Directed by Azadeh Bizargiti, “Woodgirls” tells the unique story of Leila Avakh and Sediqeh Momennia, as they follow their dream of opening a carpentry workshop run by women for women.
With much love and passion, Leila and Sediqeh have chosen a profession that is considered extremely masculine in the traditional societies of West Asia. They are some of Iran’s first female carpenters. Licenses and formal training in such trades are unavailable for women.
Despite the obstacles and difficulties they face, they are determined to prove themselves. They refuse to let go of their dreams.
Armed with self-taught skills, guts and deep determination, Leila and Sediqeh bravely face the obstacles to fight for what they believe in.
“Water, Wind, Dust, Bread” follows 11-year-old Abolfazl who lives with his family in an oasis in the Iranian desert. He picks dates, tends to his family’s cows, does his homework, and has fun with his best friend Setayesh.
Director Mehdi Zamanpur Kiasari’s camera quietly observes their friendship as they swing between the date palms or climb the windswept rocks around the oasis. Abolfazl’s mother bakes fresh bread, and tourists come to her guesthouse for the serene atmosphere.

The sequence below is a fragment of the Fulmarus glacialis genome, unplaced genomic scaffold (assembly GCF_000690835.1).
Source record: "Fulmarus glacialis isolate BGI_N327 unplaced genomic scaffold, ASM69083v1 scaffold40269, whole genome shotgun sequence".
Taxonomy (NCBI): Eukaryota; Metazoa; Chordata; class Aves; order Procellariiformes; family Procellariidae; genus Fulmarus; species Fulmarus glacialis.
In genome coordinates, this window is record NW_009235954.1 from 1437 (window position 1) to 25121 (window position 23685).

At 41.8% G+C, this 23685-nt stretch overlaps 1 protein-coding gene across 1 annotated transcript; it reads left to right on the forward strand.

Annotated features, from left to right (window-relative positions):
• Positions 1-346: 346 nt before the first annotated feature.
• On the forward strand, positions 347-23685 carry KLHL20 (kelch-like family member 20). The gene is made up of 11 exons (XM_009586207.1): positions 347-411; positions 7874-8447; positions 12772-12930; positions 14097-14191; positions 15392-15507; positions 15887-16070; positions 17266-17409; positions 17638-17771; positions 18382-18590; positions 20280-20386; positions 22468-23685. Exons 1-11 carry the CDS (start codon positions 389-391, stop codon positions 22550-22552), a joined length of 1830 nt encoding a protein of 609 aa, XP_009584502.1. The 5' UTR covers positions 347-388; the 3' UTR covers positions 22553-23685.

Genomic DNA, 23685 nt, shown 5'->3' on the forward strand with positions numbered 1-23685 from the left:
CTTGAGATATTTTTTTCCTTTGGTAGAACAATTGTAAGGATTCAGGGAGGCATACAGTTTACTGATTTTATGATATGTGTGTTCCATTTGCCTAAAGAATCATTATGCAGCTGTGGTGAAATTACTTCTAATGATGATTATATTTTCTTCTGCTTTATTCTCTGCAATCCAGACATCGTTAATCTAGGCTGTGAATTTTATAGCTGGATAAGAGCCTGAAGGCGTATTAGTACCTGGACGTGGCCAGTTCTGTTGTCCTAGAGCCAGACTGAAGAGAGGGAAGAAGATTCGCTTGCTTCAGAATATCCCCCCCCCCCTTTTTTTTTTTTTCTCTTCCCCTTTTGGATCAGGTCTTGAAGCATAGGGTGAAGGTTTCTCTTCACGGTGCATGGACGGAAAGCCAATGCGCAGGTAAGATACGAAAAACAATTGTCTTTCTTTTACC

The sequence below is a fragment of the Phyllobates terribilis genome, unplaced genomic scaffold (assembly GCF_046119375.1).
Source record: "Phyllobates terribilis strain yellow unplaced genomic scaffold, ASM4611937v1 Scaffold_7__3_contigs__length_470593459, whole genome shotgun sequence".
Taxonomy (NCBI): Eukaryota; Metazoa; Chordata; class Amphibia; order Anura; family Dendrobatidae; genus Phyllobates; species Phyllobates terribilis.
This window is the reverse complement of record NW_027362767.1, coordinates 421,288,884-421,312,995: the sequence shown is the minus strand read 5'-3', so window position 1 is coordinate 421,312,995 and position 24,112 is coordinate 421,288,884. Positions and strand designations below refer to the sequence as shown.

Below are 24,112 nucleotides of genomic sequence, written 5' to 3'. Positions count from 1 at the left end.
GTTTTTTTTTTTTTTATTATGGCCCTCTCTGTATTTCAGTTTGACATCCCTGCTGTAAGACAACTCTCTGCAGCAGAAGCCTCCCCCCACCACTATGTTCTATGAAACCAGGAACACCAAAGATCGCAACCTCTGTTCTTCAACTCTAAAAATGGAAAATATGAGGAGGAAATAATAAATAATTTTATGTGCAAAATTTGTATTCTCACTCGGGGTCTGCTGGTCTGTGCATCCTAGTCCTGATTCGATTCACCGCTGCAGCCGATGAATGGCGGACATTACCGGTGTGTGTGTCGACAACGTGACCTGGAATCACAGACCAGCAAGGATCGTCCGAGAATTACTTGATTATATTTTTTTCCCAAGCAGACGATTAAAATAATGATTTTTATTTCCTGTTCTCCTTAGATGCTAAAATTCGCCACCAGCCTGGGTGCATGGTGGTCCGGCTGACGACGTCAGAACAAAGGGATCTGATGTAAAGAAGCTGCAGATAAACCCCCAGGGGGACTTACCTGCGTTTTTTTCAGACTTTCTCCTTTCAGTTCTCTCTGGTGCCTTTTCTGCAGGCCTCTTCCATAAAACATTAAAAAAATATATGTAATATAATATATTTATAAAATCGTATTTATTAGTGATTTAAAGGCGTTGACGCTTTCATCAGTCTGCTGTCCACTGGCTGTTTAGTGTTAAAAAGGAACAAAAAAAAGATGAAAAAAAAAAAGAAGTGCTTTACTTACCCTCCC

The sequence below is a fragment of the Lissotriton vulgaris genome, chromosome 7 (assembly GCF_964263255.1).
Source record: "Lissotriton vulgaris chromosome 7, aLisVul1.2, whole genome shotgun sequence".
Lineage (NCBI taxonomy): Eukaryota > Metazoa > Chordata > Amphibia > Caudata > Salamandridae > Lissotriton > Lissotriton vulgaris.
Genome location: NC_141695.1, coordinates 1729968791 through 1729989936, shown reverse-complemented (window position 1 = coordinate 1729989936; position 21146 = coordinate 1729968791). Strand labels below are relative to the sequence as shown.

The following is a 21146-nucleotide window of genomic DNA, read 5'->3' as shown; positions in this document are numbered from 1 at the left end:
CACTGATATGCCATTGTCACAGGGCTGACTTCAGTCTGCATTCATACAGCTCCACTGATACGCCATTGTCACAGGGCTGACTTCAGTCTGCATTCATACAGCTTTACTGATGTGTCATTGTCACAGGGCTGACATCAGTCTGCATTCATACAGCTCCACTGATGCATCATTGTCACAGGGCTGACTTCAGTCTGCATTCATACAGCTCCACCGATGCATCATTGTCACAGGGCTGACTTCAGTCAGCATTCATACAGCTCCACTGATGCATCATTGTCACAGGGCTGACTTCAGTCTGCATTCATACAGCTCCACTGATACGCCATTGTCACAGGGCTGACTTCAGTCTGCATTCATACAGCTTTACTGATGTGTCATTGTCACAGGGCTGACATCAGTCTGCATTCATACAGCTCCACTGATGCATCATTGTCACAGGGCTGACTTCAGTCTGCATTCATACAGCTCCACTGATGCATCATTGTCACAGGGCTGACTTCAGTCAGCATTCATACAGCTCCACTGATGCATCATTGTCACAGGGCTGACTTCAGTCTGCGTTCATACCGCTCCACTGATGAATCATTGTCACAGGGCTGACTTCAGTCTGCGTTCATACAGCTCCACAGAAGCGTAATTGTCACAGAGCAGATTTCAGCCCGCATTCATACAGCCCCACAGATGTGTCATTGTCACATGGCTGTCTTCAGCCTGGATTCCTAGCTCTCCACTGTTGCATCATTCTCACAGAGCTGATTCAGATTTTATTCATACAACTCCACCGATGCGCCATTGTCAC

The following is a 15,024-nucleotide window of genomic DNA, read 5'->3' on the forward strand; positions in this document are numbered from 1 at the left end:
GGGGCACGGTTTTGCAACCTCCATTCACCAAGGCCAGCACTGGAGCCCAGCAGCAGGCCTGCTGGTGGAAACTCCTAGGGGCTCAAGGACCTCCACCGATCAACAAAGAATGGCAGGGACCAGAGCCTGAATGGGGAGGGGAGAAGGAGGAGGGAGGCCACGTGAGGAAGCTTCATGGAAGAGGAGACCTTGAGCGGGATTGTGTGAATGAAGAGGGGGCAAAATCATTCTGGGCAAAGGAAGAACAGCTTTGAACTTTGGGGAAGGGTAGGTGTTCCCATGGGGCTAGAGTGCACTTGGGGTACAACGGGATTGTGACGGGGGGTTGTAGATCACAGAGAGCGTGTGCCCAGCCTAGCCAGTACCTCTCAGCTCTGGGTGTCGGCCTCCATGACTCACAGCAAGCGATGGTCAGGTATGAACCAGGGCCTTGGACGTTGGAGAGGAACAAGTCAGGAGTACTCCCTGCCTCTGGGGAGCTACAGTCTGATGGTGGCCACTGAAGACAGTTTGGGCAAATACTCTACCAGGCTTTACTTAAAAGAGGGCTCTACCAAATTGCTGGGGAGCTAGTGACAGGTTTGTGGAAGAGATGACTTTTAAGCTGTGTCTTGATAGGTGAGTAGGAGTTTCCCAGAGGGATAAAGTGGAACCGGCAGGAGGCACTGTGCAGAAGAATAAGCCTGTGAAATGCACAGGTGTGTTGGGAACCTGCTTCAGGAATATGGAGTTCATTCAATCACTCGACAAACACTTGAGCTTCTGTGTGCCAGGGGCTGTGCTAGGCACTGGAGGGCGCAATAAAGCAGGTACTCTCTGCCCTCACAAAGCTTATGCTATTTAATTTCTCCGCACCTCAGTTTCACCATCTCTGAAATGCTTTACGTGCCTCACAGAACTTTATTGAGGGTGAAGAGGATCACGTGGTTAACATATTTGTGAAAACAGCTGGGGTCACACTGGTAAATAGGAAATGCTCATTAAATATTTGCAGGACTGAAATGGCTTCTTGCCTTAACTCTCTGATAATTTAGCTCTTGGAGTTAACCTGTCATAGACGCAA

But life in the oasis is not entirely idyllic. Although Abolfazl lives with a physical disability, it is Setayesh who faces an even bigger hurdle. She is one of the 40,000 children in Iran who don’t have a birth certificate, and as a result, she can’t go to school.
As an Oscar-qualifying international documentary festival, the Doc Edge Festival opened its online edition on June 1 and will run until July 10.
113 films, including 74 features and 39 shorts are competing in the festival, whose in-person editions will take place from June 15 to 26 in Auckland and Christchurch. The festival will also be held in Wellington from June 30 to July 10.